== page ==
I am just like the optimistic, problem-solving spirits that want and believe we can fix education. I am also like the hard-look, cautious, and critical realists that demand our solutions to be complete, robust, and honest. So when I hear the message from Rothstein‘s “Class and Schools” is that there is no schooling model that we can use to indicate how to teach disadvantaged minority, low-income children well across subjects in consistent years (so stop looking), I come to a standstill. I am not moved to throw stones nor am I moved to shout Amen. One of those, “ok, so what do I do with this?” moments set in. It forces me to come back around to the paper’s shouting opener that there is a design flaw within value-added approaches to measure teachers’ ability to move students.  I am left in a place where I am (1) a bit disappointed and (2) asking “who is the intended audience for this piece?”, “What does the author seek to accomplish?”, and “Does this help or hurt the work of these education actors?”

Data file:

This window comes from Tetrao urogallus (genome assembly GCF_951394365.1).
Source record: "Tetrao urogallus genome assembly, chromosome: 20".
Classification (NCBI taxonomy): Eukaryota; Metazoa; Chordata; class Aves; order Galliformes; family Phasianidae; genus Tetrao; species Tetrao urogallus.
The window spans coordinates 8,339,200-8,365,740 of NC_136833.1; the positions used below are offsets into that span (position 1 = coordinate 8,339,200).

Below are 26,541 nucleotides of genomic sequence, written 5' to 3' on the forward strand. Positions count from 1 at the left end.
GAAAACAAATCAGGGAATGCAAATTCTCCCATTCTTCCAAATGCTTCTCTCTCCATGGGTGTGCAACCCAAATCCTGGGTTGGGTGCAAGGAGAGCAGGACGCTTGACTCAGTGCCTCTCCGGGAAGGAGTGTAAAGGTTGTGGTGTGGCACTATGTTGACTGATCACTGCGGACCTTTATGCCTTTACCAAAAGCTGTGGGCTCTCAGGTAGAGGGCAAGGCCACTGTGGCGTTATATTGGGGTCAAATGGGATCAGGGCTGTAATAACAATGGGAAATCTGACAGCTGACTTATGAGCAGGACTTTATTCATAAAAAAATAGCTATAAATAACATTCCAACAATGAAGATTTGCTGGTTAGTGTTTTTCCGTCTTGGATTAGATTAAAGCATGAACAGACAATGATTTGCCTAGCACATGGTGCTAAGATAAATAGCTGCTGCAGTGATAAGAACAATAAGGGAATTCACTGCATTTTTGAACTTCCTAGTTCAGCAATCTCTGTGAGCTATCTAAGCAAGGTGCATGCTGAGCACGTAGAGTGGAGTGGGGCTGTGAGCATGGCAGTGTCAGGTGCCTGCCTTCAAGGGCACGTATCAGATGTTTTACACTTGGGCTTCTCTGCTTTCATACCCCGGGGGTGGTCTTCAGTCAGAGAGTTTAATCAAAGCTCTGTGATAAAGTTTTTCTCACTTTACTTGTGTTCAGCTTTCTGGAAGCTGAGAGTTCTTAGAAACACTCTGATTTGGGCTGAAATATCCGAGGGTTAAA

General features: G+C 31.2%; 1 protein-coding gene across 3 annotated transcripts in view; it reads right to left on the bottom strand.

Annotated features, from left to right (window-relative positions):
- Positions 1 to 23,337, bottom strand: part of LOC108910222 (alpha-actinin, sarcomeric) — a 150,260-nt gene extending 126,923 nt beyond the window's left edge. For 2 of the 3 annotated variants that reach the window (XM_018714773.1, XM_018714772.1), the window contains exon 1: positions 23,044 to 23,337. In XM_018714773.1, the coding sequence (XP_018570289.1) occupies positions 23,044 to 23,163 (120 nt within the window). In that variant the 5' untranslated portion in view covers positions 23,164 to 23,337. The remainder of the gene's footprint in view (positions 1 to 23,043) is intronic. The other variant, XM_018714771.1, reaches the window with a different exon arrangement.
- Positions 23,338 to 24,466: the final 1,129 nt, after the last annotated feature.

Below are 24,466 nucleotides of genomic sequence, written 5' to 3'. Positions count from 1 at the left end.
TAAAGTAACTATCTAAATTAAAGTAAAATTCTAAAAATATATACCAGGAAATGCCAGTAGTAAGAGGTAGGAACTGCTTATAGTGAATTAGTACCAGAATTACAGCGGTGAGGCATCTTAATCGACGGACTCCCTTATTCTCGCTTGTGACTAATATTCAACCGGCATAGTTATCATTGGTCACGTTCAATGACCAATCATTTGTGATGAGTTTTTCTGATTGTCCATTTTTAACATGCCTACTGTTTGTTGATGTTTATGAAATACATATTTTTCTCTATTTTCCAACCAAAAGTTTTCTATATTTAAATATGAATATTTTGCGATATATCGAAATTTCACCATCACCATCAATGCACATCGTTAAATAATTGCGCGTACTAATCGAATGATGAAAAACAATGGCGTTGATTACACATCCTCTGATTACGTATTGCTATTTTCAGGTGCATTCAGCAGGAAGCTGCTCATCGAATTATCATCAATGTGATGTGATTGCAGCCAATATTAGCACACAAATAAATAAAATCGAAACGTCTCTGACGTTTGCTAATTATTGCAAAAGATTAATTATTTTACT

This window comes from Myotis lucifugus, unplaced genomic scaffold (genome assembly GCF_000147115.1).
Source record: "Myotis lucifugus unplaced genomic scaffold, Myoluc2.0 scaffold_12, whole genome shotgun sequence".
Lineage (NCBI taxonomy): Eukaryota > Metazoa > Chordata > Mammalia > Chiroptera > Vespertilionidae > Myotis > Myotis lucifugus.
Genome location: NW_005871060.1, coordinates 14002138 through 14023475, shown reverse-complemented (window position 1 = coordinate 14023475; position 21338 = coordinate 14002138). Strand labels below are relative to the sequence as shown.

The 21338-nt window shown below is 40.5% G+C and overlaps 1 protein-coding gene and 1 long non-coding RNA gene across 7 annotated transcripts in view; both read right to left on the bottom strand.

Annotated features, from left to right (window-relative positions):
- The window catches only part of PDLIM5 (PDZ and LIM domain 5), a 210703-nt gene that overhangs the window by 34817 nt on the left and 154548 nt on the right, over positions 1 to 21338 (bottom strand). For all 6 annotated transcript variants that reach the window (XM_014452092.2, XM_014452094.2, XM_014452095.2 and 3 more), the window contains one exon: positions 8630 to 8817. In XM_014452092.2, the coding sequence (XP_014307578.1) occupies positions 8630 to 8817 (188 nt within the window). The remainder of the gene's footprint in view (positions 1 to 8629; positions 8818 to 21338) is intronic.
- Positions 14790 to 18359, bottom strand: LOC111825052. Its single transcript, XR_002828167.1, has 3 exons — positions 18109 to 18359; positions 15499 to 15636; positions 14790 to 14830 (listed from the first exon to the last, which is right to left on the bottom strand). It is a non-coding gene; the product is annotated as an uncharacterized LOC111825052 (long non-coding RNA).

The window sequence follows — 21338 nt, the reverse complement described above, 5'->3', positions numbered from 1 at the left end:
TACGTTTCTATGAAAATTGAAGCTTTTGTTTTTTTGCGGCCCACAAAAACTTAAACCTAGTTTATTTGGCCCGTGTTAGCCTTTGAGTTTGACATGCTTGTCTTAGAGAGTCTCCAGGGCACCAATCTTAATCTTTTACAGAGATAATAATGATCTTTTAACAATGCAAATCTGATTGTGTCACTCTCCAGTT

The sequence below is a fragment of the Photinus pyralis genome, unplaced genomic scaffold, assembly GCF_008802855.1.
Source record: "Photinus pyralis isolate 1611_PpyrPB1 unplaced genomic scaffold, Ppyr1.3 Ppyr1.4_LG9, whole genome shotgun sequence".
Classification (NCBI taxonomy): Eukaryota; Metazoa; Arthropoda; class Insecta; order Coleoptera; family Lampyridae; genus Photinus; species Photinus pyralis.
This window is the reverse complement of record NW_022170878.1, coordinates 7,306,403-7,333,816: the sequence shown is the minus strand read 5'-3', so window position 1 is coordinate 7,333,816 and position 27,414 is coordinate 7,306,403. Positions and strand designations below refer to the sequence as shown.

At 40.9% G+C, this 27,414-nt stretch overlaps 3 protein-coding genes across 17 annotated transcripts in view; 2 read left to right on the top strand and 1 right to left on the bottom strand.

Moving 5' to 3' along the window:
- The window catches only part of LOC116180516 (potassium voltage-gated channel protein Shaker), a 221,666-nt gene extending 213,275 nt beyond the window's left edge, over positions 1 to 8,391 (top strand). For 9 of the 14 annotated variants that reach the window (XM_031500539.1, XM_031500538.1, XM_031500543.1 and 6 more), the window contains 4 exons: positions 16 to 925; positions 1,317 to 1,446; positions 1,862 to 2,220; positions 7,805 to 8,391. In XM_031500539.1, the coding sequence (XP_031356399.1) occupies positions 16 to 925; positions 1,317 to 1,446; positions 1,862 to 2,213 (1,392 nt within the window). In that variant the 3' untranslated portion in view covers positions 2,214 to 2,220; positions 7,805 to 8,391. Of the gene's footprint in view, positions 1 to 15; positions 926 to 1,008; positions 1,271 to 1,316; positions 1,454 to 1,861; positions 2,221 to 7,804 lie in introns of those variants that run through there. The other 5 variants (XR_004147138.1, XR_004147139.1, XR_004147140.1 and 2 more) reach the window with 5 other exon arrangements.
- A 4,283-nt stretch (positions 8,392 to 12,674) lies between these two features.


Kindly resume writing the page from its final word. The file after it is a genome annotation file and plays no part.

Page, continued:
For transparency and integrity reasons, many should read and consider Rothstein’s piece. Information is powerful—it can make people more cognizant of their messaging and consumers more demanding of their sources.  Having information about reform outcomes is like sprinkling disinfectant over veils of benign ignorance: It’s better than not knowing. However, I do fear that such “guess what” news will turn people off to ideas of innovation—or worse, give ammunition to those who would rather we stop making education excellence and equity discussions such a big deal. But after data and independent variables have been disaggregated about model schools, charter performance, and student achievement, I believe there can still be resolve (and rationality) to keep at the goal of finding solutions. Even if that resolve comes from no other reason than there is no next best alternative: if we stop trying, what else are we going to do?